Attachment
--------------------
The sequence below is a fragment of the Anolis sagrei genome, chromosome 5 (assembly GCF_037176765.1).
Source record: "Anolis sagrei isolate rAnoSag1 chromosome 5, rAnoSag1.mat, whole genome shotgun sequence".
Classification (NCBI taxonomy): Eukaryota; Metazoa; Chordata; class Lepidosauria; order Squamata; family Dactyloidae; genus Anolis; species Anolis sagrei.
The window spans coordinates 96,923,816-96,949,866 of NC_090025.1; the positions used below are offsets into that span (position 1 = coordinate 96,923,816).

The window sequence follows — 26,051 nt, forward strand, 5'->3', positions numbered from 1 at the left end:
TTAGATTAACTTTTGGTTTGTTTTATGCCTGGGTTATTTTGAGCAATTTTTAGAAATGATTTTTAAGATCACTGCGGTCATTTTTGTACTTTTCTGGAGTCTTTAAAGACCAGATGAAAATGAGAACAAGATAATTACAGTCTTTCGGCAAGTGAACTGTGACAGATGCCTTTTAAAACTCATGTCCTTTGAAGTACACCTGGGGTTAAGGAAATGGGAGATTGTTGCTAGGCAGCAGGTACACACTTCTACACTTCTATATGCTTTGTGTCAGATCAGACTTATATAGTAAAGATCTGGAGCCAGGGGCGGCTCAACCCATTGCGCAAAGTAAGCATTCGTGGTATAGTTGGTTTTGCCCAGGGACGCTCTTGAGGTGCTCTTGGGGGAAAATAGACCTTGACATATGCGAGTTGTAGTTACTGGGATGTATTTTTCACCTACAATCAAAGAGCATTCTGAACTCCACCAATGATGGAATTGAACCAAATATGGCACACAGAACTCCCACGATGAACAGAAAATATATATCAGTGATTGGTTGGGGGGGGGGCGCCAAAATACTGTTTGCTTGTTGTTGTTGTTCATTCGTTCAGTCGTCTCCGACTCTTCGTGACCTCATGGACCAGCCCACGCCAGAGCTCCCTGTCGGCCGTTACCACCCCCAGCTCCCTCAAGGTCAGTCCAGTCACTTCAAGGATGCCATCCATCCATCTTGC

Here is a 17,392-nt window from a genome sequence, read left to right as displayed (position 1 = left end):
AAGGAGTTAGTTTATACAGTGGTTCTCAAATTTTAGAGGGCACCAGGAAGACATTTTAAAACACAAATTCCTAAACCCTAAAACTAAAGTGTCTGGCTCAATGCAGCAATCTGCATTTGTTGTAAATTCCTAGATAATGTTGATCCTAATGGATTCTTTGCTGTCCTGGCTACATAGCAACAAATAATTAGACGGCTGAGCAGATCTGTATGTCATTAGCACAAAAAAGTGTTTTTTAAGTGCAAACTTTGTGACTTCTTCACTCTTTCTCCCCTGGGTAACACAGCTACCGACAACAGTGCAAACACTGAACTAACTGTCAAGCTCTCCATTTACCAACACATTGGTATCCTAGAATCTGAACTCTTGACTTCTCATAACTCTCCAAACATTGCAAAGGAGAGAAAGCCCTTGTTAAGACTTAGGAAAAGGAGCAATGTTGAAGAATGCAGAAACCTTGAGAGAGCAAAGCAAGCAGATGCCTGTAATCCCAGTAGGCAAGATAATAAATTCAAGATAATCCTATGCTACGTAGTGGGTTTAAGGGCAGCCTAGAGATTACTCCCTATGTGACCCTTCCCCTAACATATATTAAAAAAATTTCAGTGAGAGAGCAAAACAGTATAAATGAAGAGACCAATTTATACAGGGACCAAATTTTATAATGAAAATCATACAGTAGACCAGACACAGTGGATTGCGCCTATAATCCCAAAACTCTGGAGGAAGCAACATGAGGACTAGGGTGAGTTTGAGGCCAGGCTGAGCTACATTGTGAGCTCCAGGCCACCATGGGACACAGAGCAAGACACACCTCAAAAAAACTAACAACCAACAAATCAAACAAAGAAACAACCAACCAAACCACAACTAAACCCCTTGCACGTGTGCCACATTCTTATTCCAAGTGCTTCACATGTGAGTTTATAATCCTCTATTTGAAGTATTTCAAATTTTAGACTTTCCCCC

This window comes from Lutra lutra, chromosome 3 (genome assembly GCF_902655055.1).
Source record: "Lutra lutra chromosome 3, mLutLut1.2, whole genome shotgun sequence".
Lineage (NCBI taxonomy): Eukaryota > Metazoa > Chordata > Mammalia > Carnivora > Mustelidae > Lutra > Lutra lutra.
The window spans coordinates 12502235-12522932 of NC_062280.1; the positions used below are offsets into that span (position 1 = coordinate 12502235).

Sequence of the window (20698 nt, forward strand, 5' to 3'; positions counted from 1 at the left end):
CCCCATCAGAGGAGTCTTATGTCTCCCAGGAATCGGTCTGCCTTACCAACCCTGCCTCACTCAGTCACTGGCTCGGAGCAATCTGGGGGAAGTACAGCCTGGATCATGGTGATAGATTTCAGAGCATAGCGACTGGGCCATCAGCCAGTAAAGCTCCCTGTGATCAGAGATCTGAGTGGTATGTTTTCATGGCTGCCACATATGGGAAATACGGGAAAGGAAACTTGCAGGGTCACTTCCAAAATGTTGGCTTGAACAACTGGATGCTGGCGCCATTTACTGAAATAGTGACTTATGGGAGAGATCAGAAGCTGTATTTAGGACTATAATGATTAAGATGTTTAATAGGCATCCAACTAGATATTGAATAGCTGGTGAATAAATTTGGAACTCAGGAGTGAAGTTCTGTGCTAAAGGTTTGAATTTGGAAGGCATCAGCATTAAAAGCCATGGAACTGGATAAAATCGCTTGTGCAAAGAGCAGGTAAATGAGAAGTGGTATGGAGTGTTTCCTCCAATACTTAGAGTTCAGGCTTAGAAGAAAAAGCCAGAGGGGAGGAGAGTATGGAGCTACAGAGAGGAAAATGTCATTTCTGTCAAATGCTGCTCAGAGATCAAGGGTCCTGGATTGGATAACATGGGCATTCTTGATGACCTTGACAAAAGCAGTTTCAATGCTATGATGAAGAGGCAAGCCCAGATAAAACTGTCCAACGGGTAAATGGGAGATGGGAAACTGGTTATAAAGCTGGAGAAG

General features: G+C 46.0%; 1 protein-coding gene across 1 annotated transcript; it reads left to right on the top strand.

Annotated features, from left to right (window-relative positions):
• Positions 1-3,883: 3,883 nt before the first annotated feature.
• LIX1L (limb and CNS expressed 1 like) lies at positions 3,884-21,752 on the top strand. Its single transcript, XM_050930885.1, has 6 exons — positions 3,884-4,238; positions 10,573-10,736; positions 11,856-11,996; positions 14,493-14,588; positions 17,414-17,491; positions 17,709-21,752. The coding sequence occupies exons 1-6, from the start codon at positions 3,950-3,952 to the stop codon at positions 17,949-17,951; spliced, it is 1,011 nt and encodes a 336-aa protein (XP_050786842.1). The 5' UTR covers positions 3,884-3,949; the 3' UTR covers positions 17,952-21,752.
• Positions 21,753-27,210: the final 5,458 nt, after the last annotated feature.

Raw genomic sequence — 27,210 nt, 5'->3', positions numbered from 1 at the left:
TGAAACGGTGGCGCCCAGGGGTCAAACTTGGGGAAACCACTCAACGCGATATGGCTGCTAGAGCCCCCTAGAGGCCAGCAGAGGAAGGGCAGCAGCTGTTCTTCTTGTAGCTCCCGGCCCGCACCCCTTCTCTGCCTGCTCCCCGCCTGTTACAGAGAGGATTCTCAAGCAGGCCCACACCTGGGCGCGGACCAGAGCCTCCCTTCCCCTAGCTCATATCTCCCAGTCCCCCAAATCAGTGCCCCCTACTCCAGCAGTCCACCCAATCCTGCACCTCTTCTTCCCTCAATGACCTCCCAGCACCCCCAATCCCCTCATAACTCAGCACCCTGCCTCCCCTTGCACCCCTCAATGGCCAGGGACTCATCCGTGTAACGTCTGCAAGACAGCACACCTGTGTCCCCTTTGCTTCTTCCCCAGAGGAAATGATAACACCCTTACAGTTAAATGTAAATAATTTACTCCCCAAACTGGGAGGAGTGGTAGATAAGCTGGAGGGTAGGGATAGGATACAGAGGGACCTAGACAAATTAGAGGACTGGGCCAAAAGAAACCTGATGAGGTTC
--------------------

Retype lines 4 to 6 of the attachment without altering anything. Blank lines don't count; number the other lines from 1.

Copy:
The window spans coordinates 96,923,816-96,949,866 of NC_090025.1; the positions used below are offsets into that span (position 1 = coordinate 96,923,816).

The window sequence follows — 26,051 nt, forward strand, 5'->3', positions numbered from 1 at the left end:
TTAGATTAACTTTTGGTTTGTTTTATGCCTGGGTTATTTTGAGCAATTTTTAGAAATGATTTTTAAGATCACTGCGGTCATTTTTGTACTTTTCTGGAGTCTTTAAAGACCAGATGAAAATGAGAACAAGATAATTACAGTCTTTCGGCAAGTGAACTGTGACAGATGCCTTTTAAAACTCATGTCCTTTGAAGTACACCTGGGGTTAAGGAAATGGGAGATTGTTGCTAGGCAGCAGGTACACACTTCTACACTTCTATATGCTTTGTGTCAGATCAGACTTATATAGTAAAGATCTGGAGCCAGGGGCGGCTCAACCCATTGCGCAAAGTAAGCATTCGTGGTATAGTTGGTTTTGCCCAGGGACGCTCTTGAGGTGCTCTTGGGGGAAAATAGACCTTGACATATGCGAGTTGTAGTTACTGGGATGTATTTTTCACCTACAATCAAAGAGCATTCTGAACTCCACCAATGATGGAATTGAACCAAATATGGCACACAGAACTCCCACGATGAACAGAAAATATATATCAGTGATTGGTTGGGGGGGGGGCGCCAAAATACTGTTTGCTTGTTGTTGTTGTTCATTCGTTCAGTCGTCTCCGACTCTTCGTGACCTCATGGACCAGCCCACGCCAGAGCTCCCTGTCGGCCGTTACCACCCCCAGCTCCCTCAAGGTCAGTCCAGTCACTTCAAGGATGCCATCCATCCATCTTGC